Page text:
While the world is dealing with both the implications and the fall-out from President Donald Trump's missile attack on a Syrian airfield on Thursday, the manufacturer of the Tomahawk missile used in the attack is seeing their stock surge which is good news for their investors -- including the president.
According to Trump's financial disclosure reports filed with the FEC in 2015, his stock portfolio includes investments in technology firms, financial institutions and defense firms, including Raytheon.
On Thursday, Trump launched an attack on the al-Shayrat military airfield, used by both Syrian and Russian military forces, hitting it with 59 Tomahawk missiles manufactured by Raytheon. Trump's attack on Syria was reportedly in response to a deadly gas attack launched by Syrian President Bashar al-Assad against his own people earlier in the week.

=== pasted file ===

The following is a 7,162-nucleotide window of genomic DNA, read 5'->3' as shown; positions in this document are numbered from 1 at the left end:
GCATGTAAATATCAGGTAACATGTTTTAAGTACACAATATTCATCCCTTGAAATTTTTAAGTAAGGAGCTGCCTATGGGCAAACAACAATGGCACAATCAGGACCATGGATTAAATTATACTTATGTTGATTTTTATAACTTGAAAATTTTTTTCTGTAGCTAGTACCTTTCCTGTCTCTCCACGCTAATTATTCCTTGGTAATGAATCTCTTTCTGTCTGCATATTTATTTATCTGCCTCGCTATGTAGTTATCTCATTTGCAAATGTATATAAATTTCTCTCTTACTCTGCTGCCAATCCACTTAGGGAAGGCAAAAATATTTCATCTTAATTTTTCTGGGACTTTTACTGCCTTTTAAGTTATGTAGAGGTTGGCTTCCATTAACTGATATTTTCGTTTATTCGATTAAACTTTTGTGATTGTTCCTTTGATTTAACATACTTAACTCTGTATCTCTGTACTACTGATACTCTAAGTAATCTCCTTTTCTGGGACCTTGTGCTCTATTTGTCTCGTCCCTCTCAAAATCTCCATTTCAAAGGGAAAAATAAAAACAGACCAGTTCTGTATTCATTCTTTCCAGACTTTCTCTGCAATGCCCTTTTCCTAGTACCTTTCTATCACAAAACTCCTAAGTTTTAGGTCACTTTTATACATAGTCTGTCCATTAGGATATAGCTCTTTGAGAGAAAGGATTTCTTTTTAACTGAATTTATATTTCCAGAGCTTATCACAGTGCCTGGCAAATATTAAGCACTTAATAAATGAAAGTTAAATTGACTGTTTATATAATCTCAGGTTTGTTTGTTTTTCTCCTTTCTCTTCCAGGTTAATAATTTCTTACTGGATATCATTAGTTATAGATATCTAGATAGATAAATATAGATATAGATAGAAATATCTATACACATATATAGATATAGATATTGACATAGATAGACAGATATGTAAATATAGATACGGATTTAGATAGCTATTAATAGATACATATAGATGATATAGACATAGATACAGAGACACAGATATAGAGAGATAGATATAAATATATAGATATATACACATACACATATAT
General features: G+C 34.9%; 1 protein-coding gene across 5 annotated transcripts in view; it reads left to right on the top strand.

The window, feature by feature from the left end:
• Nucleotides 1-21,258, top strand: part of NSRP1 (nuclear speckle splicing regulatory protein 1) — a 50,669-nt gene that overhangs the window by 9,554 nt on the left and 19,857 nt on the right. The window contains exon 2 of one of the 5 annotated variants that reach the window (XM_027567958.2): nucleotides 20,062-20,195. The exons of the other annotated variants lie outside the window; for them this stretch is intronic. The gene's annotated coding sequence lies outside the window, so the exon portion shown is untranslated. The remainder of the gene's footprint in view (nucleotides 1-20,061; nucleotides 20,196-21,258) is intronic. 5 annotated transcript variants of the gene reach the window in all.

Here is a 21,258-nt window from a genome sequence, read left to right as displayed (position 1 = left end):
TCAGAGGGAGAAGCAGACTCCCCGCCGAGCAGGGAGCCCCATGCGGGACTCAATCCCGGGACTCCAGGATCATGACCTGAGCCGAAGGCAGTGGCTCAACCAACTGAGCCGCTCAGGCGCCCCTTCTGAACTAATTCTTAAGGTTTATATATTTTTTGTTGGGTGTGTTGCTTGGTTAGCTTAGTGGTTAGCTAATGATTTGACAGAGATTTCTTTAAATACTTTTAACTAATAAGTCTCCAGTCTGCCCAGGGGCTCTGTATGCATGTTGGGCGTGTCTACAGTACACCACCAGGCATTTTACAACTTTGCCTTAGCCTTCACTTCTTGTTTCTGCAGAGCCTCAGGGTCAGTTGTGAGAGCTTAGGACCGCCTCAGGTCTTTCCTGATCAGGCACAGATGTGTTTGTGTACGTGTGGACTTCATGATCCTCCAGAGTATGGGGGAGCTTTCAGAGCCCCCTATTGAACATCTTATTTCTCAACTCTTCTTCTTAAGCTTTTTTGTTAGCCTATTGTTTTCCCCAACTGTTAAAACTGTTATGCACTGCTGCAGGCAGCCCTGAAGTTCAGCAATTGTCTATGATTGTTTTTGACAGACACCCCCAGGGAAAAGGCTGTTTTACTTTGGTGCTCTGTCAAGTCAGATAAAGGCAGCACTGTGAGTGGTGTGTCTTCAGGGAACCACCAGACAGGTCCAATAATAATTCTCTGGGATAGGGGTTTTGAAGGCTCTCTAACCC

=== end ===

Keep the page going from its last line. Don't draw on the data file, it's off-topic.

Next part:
While the Tomahawk attack did little damage to the airfield -- with the Syrian air force continuing to launch assaults from the same base on Friday -- investors, sensing an increasing escalation in tensions between two countries and the possibility of war , pushed Raytheon stock up.
Since taking office, Trump has refused to divulge all of his financial information -- including his income taxes -- and refused to place his business and financial holdings in a blind trust allowing Trump and his family to move money and investments around as they see fit.